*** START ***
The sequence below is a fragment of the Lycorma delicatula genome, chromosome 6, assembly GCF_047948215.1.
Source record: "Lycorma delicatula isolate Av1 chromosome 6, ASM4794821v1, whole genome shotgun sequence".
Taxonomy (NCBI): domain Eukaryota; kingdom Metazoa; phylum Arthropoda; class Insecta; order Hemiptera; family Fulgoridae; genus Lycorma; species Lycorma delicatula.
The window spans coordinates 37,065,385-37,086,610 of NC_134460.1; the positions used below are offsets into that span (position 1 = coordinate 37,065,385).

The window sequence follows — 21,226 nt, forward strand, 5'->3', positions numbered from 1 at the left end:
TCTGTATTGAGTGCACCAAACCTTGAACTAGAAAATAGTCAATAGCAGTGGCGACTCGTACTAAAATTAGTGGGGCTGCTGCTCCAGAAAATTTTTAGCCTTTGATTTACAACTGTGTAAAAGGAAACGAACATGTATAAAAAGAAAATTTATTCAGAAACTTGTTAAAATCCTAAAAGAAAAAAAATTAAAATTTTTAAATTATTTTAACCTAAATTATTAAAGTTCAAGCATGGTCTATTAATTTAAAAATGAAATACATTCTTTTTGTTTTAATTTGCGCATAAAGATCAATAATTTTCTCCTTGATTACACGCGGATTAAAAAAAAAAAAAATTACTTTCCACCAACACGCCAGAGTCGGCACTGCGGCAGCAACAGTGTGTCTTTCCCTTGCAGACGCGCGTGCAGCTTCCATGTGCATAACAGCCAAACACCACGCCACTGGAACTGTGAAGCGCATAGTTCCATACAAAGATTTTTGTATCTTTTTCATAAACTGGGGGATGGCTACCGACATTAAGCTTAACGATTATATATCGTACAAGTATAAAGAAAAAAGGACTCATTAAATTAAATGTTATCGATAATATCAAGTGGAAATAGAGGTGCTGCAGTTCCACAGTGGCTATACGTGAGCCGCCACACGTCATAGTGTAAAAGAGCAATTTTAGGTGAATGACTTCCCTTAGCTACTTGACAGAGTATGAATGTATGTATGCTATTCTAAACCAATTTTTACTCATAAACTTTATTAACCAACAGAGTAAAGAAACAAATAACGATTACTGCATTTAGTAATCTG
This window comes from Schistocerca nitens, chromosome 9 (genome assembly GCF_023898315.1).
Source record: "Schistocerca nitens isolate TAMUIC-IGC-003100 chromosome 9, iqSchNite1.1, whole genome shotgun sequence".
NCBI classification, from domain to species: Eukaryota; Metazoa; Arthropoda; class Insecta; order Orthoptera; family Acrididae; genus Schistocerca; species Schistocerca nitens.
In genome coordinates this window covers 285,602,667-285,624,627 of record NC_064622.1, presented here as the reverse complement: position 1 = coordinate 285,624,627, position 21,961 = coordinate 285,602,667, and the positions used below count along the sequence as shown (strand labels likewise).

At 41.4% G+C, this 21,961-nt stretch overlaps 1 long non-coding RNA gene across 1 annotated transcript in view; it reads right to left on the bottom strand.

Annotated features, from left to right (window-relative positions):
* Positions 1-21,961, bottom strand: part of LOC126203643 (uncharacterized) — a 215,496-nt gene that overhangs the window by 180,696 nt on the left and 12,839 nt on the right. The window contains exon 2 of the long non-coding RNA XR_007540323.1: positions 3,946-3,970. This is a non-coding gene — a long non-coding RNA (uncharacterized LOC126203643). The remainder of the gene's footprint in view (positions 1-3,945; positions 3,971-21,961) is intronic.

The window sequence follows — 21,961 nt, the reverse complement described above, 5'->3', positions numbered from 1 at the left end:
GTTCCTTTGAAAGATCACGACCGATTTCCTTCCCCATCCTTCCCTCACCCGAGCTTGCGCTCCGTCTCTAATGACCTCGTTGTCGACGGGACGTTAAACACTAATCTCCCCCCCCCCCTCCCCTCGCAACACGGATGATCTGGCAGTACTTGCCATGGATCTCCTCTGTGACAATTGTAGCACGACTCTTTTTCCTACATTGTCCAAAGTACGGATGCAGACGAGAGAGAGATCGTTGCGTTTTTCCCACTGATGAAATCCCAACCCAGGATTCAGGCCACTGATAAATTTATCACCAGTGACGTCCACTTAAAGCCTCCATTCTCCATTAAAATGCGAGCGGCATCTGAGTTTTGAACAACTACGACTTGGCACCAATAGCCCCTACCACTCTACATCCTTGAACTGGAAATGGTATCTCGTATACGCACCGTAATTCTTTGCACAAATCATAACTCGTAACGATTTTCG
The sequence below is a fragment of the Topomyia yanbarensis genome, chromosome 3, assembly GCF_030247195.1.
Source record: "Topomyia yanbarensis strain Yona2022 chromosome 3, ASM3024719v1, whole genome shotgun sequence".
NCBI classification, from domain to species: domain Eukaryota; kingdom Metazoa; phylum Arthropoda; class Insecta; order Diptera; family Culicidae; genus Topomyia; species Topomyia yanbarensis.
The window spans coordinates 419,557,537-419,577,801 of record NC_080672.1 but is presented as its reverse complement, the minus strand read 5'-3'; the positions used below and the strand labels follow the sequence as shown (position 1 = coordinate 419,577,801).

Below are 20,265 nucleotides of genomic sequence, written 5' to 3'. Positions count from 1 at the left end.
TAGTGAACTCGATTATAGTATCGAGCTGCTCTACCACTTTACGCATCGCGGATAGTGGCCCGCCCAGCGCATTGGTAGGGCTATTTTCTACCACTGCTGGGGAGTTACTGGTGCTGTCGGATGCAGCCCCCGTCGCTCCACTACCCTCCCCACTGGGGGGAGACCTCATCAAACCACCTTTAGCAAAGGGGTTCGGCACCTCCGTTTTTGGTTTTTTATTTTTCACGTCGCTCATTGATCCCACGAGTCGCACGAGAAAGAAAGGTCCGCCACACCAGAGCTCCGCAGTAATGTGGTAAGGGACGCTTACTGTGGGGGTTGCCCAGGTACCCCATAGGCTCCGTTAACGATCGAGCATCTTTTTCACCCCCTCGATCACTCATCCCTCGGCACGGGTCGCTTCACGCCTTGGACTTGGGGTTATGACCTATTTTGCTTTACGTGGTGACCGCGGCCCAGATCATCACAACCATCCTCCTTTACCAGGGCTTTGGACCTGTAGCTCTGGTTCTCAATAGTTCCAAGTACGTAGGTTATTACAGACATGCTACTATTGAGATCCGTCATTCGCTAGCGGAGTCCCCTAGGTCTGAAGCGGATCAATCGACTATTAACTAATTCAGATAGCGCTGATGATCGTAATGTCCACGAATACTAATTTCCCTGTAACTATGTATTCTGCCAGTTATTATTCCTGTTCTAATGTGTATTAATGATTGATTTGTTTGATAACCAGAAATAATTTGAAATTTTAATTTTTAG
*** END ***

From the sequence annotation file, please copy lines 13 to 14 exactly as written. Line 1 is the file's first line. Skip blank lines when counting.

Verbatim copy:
* Positions 1-21,961, bottom strand: part of LOC126203643 (uncharacterized) — a 215,496-nt gene that overhangs the window by 180,696 nt on the left and 12,839 nt on the right. The window contains exon 2 of the long non-coding RNA XR_007540323.1: positions 3,946-3,970. This is a non-coding gene — a long non-coding RNA (uncharacterized LOC126203643). The remainder of the gene's footprint in view (positions 1-3,945; positions 3,971-21,961) is intronic.

The window sequence follows — 21,961 nt, the reverse complement described above, 5'->3', positions numbered from 1 at the left end: